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It’s Hard to Sue a President. Can Trump Be Defeated in Court?

This unprecedented situation, legally speaking, is 40 miles of bad road.

President Donald Trump speaks on border security during a Rose Garden event at the White House on February 15, 2019, in Washington, D.C.

Early in 2018, Democrats offered Donald Trump $25 billion for “border security” measures which included “the construction of physical barriers” in the text of the legislation. Trump turned it down flat after the Freedom Caucus and vivid fascist Stephen Miller got in his ear, and the government was shut down.

After the 2018 midterm elections changed the math, Democrats offered $1.6 billion and no wall, a substantially poorer offer for Trump. He rejected that one as well and shut down the government again, this time for 35 days. When the threat of airplanes falling out of the sky became manifest, Trump finally accepted a deal for $1.3 billion — $300 million less than he would have gotten before the most recent shutdown and some $23.7 billion less than he would have gotten in January 2018 – before announcing his preposterous emergency declaration in a Rose Garden performance that is now the worldwide gold standard for publicly spewed nonsense.

That, right there, is political weakness personified. The negotiation skills of this self-anointed master dealmaker would get laughed out of a high school Model U.N. conference. Between this profoundly unpopular emergency declaration fiasco and the gallons of blood in the water from the ongoing Mueller investigation, the president’s political standing is shrinking like a snowman in the Sahara.

Political weakness is one thing, however, and legal weakness is another. As of this date, Trump and his contra-constitutional emergency have been sued by no less than 16 states: California, New York, Colorado, Connecticut, Delaware, Hawaii, Illinois, Maine, Maryland, Michigan, Minnesota, Nevada, New Jersey, New Mexico, Oregon and Virginia. Separate suits have also been brought by organizations like the ACLU, Citizens for Responsibility and Ethics in Washington (CREW), Public Citizen, the Center for Biological Diversity, Defenders of Wildlife and the Animal Legal Defense Fund.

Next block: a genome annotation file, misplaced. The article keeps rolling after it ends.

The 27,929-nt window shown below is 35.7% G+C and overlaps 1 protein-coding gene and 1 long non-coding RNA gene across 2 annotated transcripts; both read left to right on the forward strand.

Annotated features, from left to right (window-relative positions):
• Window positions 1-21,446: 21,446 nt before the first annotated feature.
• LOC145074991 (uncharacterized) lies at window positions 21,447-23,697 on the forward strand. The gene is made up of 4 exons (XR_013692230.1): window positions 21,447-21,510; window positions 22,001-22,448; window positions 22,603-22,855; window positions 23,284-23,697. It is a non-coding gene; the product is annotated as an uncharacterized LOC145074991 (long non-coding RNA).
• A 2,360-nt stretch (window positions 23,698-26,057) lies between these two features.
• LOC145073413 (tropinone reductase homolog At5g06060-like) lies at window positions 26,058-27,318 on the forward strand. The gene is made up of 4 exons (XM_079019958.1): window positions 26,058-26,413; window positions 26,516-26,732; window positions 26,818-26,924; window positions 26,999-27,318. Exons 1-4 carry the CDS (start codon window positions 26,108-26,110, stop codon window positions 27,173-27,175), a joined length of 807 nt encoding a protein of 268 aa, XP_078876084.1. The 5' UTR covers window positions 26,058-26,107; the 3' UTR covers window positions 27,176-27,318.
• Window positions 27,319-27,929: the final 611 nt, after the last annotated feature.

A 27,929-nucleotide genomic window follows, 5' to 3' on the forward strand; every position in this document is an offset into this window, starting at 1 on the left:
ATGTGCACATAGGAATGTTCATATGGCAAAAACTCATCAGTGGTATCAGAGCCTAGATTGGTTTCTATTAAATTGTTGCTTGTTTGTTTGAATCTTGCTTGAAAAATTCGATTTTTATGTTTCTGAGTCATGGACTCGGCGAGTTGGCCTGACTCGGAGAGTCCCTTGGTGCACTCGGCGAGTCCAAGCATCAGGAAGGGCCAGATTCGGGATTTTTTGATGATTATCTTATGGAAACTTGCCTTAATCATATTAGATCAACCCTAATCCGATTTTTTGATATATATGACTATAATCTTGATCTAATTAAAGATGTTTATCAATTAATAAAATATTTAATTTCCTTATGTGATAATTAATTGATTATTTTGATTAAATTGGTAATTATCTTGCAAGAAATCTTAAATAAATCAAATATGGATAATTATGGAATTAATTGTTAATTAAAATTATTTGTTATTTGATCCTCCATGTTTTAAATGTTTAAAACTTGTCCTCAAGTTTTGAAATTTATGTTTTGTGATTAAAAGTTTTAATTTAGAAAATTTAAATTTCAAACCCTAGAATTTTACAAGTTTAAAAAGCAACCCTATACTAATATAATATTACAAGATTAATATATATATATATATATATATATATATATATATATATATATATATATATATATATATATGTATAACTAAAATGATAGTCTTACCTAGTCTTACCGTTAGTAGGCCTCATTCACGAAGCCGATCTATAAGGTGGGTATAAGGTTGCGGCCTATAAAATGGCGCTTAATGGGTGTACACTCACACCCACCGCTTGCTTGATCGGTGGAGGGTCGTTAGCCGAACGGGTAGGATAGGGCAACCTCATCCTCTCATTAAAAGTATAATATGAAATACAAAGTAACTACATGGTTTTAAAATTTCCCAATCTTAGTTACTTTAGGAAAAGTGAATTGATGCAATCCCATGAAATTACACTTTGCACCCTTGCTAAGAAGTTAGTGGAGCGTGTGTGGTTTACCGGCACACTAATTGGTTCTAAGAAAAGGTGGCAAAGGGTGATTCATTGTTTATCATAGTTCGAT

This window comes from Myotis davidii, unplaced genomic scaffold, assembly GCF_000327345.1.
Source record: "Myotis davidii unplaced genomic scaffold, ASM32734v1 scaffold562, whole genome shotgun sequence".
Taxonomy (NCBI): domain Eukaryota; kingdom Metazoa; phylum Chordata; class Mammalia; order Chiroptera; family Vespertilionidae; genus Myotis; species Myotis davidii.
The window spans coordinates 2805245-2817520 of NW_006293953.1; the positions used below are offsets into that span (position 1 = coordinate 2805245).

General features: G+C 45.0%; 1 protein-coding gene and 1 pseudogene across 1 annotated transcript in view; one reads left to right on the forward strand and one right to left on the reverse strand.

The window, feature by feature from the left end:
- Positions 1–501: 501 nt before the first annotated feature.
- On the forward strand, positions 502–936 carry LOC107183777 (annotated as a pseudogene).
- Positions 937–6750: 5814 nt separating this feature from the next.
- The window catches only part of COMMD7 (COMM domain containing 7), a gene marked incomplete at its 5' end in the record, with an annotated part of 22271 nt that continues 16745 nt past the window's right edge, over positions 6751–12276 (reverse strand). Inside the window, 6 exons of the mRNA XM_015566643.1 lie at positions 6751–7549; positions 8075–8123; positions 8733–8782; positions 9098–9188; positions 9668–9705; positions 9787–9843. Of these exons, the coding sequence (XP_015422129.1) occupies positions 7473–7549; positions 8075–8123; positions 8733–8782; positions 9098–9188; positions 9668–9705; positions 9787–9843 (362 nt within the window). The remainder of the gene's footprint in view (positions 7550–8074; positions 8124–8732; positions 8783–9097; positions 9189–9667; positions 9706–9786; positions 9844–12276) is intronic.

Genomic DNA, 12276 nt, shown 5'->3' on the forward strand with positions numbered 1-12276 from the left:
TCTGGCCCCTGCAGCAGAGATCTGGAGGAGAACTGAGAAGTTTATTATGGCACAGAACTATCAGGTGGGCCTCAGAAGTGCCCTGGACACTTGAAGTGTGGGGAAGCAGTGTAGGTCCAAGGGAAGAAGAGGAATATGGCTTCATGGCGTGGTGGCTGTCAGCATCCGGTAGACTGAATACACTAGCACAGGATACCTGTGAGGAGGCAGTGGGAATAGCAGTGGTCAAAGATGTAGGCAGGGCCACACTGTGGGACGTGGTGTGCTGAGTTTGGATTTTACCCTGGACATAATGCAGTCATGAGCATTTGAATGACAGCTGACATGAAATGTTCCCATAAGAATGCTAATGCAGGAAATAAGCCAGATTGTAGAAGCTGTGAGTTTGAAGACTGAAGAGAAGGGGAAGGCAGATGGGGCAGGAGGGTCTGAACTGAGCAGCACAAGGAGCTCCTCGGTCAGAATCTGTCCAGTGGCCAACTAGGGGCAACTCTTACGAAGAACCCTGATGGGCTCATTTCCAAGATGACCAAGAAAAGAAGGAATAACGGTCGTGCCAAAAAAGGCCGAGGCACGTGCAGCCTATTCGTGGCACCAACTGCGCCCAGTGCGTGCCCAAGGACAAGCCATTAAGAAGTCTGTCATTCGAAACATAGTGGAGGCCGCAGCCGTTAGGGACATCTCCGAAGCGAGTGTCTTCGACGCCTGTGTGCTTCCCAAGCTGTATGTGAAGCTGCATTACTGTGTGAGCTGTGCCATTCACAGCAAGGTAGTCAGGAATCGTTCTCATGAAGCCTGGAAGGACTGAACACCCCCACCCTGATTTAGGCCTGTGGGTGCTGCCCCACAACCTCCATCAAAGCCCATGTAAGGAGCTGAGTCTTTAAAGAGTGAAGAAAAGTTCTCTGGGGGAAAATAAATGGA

Much has been made of Trump’s own Rose Garden words – “I didn’t need to do this, but I’d rather do it much faster” – which would seem to damn his “emergency” argument straight out of the starting gate, but the pressing question of legal standing must be addressed by the courts first. To wit: States like Connecticut and New York, which are hundreds of miles from the U.S.-Mexico border, must plausibly explain why they have standing in the case. (California, a border state, has no such problem.)

Per The New York Times:

Presidents have invoked emergency-powers statutes nearly five dozen times since Congress enacted the National Emergencies Act of 1976, but never before has one been used to make an end-run around Congress after it rejected funding for a particular policy.

But as the debate over Mr. Trump’s action shifts to courtrooms, legal experts warned that its fate may turn less on such high constitutional principle and more on complex legal issues — from whether plaintiffs can establish that the case is properly before the courts, to how to interpret several statutes.